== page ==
Half-and-Half Books: From ‘wow’ to ‘meh’ and back again

By Rosie Wiggins


I recently finished a book called The End of the World Running Club, which I picked up because I convince myself to exercise by pretending I’m surviving an apocalypse and need to train. True story.

After a powerful and truly horrific opening chapter, in which the apocalypse hits in real time and in full devastation, I was ready for a story that would change my life, blow my mind, clear my skin and water my plants. What I got was… not that. But it wasn’t not not that, either.

This is how to handle ‘Half-and-Half’ books: books that leave you gripping the pages with tension in one chapter but falling asleep in another, and flit between the two extremes for their entire run.

Minor spoilers below. 

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Review: The Essex Serpent

I’m a sucker for a book award. I don’t always agree with the verdict, but slap a ‘Winner’ sticker on any novel and it will rocket to the top of my reading list. Call it curiosity, call it elitism, call it argumentative, call it whatever; if a book has been called ‘the best’, I want to find out why.

Hence my reading for this month: Waterstones’ Book of the Year 2016, Sarah Perry’s second novel The Essex Serpent.

Spoilers under the cut!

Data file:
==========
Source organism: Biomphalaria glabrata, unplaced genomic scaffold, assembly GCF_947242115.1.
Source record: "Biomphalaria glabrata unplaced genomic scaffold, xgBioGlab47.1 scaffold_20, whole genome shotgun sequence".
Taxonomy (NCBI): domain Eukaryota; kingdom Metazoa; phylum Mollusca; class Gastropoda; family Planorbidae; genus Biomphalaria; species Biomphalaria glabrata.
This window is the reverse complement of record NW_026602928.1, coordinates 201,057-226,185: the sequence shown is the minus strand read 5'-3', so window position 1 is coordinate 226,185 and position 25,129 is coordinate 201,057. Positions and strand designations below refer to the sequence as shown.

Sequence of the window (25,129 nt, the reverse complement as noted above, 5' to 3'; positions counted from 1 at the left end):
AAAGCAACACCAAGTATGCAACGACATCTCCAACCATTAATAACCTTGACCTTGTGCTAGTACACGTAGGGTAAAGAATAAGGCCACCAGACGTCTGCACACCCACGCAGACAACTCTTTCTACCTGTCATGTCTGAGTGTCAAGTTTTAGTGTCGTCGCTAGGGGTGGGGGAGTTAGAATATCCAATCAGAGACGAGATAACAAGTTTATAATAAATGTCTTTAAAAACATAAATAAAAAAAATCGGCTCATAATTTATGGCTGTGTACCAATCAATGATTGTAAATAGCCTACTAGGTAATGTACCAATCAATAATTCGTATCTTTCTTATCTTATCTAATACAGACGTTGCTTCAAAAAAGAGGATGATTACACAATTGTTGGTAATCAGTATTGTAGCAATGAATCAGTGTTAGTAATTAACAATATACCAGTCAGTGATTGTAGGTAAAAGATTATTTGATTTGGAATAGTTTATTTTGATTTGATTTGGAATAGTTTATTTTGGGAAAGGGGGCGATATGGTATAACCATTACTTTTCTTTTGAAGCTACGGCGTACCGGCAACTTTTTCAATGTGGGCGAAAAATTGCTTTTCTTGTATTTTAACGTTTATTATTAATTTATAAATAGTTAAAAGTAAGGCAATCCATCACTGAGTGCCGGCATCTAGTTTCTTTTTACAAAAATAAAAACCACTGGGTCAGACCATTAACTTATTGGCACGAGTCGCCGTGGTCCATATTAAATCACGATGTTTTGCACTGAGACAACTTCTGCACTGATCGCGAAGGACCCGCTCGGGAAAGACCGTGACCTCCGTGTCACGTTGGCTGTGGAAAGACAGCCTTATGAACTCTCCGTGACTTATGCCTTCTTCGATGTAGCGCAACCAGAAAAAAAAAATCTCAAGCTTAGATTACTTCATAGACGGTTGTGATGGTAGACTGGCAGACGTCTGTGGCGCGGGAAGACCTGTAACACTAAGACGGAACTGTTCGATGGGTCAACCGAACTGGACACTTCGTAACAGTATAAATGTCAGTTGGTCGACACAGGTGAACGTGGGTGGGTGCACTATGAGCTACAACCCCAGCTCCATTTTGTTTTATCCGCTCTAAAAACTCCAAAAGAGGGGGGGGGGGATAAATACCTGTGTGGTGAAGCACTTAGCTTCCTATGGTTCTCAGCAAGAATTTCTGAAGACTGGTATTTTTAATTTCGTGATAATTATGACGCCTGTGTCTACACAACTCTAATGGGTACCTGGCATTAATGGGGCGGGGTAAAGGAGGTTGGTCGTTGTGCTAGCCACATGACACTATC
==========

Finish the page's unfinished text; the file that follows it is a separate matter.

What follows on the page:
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Review: Closed Casket by Sophie Hannah

The Belgian is back!

Hercule Poirot is one of the most memorable literary detectives of all time. Poet Sophie Hannah has taken on the character in her new Agatha Christie style Poirot series. Her new Poirot story, Closed Casket, sees the Belgian detective solve a bizarre and brutal murder in the house of children’s author Athelinda Playford. Taking on such an iconic character is never going to be easy.

And I’m not about to make it any easier. See what a die-hard Christie fan has to say about this Poirot revival.

Major spoilers under the cut!

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2016 Man Booker Prize

It’s the end of September, kids are back in school, and my mental countdown to Halloween is almost at an end. October not only brings the greatest global holiday of them all (in my opinion); it brings us the 2016 Man Booker Prize, i.e. ‘the best book of the year’.

So, here are the contenders (shortlisted books in bold):

J.M. Coetzee’s The Schooldays of Jesus
A.L. Kennedy’s Serious Sweet
Ian McGuire’s The North Water
David Means’ Hystopia
Wyl Menmuir’s The Many
Virginia Reeves’ Work Like Any Other
Elizabeth Strout’s My Name is Lucy Barton
Paul Beatty’s The Sellout
Ottessa Moshfegh’s Eileen
Deborah Levy’s Hot Milk
Madeleine Thein’s Do Not Say We Have Nothing
David Szalay’s All That Man Is
Graeme Macrae Burnett’s His Bloody Project

In my completely uneducated and wholly amatuer opinion, the ‘best book of the year’ should be the book that really got under your skin, that really left an impression with you. Since thirteen books is a bit much for one review post, I’ll cover the stories that stood out for me, for better or for worse. Any books that I’ve left out you can assume were a solid ‘meh’.

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